You can find the recipe here.  I pretty much followed it exactly as written.  If you do too you will not be disappointed.

Monday, September 30, 2019

Restaurant Review: Casa Yari, Logan Square, Chicago

Thought I’d give a shout out to Casa Yari, an amazing Puerto Rican/Honduran fusion restaurant in Logan Square. For just about every meat entree they also offer a vegeterian and a vegan version and it is all delicious and beautifully presented.  I first went with friends to check it out as a possible place for one of our Spice Group BYOB dinners.  The verdict was unanimous and we went for it.  And then we went back again for some folks who couldn't make that dinner.  And I plan to go again soon!  It's near the intersection of Fullerton and Kimball and not that difficult to get to with public transportation and again, it is well worth the effort.

These yucca fritters were amazingly delicious, with a light crunchy exterior and soft, pillowy interior.  There was just enough seasoning to enhance the taste without overshadowing the delicate flavor of the yucca.  It would be worth going there for these alone.

A lot of the food here is fried.  But it is all fried with such a delicate touch that it is not at all greasy.  It's not something I would want to eat every day for health reasons, but if it's going to be fried, this is definitely the way I want to go.

There were other appetizers we did not try that looked delicious as well.  I plan to rectify that situation the next time I dine there.

For the paladar, they offer a meat version (Chicken-Cheese (flour) and Shredded Beef and Potato (corn dough)) and a vegetarian version (Spinach-Cheese and Potato (flour), Bean and Corn (corn dough)).  Since there were vegetarians dining with us we opted for the vegetarian version, and both the flour and the corn dough empanadas were delicious.  Again, the exteriors were light and crisp and the interiors were full full of flavor.  Either the yucca fritters or the empanadas (or both) would make a meal in and of themselves.

The pastelon is the Chef's take on a Caribbean version of lasagna where the noodles are replaced with sweet plaintains.  They offer a beef, vegetarian, and vegan versions of this dish.  The vegetarian version was quite tasty, although I am not a huge fan of sweet plantain.  I much prefer the less ripe, savory plantain so I think I would have liked this better if it were made with unripe plantains.  But that did not seem to be a problem for anyone else.

And now for the piece de resistance.  I felt obligated to try their mofongo, a staple of Puerto Rican cuisine.  Although they offer a vegan version with jackfruit which was tempting, I had to go with the more traditional pork version.  It was full of garlic and savory plantain, and the pork was tender and flavorful, with beautifully crisp edges.

They get as many points for presentation as for flavor.  Every dish looked gorgeous and it was clear that great thought was given to how they should be presented.  All three times we went the service was exceptional and the atmosphere was warm and inviting.  For such well crafted, sourced and delicious fare it is wallet friendly, especially being BYOB.

If you are looking for something special you can enjoy on any occasion, you can't go wrong with Casa Yari.  I cannot recommend it highly enough.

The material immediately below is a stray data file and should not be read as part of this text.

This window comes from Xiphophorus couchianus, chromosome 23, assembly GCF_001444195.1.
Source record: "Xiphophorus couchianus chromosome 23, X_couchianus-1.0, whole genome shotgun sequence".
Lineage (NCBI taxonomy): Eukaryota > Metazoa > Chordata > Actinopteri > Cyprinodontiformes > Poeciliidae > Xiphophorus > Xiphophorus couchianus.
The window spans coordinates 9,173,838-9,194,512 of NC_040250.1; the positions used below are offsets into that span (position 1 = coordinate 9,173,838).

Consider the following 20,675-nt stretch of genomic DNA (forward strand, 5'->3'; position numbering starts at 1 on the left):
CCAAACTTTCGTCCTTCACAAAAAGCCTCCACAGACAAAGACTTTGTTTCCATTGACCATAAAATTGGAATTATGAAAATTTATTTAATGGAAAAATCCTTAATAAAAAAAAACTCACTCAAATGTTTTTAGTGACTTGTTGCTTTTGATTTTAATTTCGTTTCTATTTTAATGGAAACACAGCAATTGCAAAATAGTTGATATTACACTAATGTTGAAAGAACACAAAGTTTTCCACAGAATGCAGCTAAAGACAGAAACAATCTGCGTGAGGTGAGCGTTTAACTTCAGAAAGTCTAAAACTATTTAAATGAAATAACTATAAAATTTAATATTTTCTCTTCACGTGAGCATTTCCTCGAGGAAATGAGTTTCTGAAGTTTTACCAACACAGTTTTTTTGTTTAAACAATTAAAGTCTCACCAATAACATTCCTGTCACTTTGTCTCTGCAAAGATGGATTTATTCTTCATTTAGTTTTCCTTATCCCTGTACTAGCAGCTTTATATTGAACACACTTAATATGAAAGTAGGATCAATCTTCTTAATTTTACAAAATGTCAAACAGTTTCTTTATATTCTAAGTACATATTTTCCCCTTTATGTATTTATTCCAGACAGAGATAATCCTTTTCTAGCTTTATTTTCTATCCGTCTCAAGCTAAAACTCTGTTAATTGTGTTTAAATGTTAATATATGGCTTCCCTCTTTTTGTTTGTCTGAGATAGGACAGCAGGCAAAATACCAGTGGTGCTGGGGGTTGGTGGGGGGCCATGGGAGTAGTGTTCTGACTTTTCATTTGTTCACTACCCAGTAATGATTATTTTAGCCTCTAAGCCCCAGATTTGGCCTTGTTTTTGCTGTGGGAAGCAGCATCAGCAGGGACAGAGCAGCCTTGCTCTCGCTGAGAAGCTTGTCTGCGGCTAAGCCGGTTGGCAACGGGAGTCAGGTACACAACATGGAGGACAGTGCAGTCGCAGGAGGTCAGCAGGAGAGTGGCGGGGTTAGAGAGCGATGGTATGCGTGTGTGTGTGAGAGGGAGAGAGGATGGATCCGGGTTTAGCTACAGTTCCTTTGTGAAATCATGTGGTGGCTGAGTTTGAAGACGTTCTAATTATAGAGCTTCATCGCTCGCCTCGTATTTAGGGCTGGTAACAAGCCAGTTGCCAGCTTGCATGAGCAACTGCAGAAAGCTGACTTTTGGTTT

Their hours vary from day to day and they are closed on Mondays and Tuesdays so be sure to check the schedule before you go.  The restaurant is small so I would recommend that you make a reservation.  From what I observed the three times I was there they have a booming takeout business.

Casa Yari
3268 W Fullerton Ave, Chicago, IL 60647
(773) 661-9546
Hours:  varied

Monday, September 23, 2019

Flatbread with Roasted Garlic, Caramelized Onions, Apricots and Goat Cheese

This is what I did with the Caramelized Onions, Roasted Garlic, and Garlic Herb Flatbread I posted about over the past few weeks.  I will admit that it is quite a bit of work but a lot of it can be done ahead of time and the end result is well worth the effort.

I made it for a potluck and forgot to take a picture of the finished product before I cut it up to take with me but you get the general idea.  The sweetness of the onions and apricots, the almost smoky depth of the garlic and the slightly salty savory goat cheese bring a luscious umami sensation to the bread.

You can use any kind of purchased flatbread if you don't have the time or the inclination to make your own.  It's really the toppings that make this so sublime.
Home Cookin v9.76 Chapter: Breads and Muffins

1 Garlic Herb Flatbread, or any purchased flatbreadOlive oil
1/4 cup dried apricots, chopped
1/4 cup sweet sherry
2 medium onions, caramelized
1 whole heads garlic, roasted, cloves separated and squeezed out of their wrappers
1 4-oz package plain or garlic & herb goat cheese
1/2 cup toasted walnuts

Place a baking stone in the oven and reheat it to 450° F. or, if you don't have a baking stone you can use a baking sheet.

Heat the sweet sherry and pour it ove the chopped apricots and let them steep while the oven is pre-heating. Drain and save the liquid for another use.

Spread olive oil over the flatbread. Spread the onions, garlic, apricots and goat cheese evenly over the tops of each piece.

Place two at a time (or as many as the stone/baking sheet will accomodate) and bake for 10 to 20 minutes, until the flatbread is crisp and the garlic, onions and cheese are browned. Remove from the oven and let cool for about 10 minutes, then cut each into 6 to 8 pieces as desired.

Repeat until all of the flatbreads have been cooked.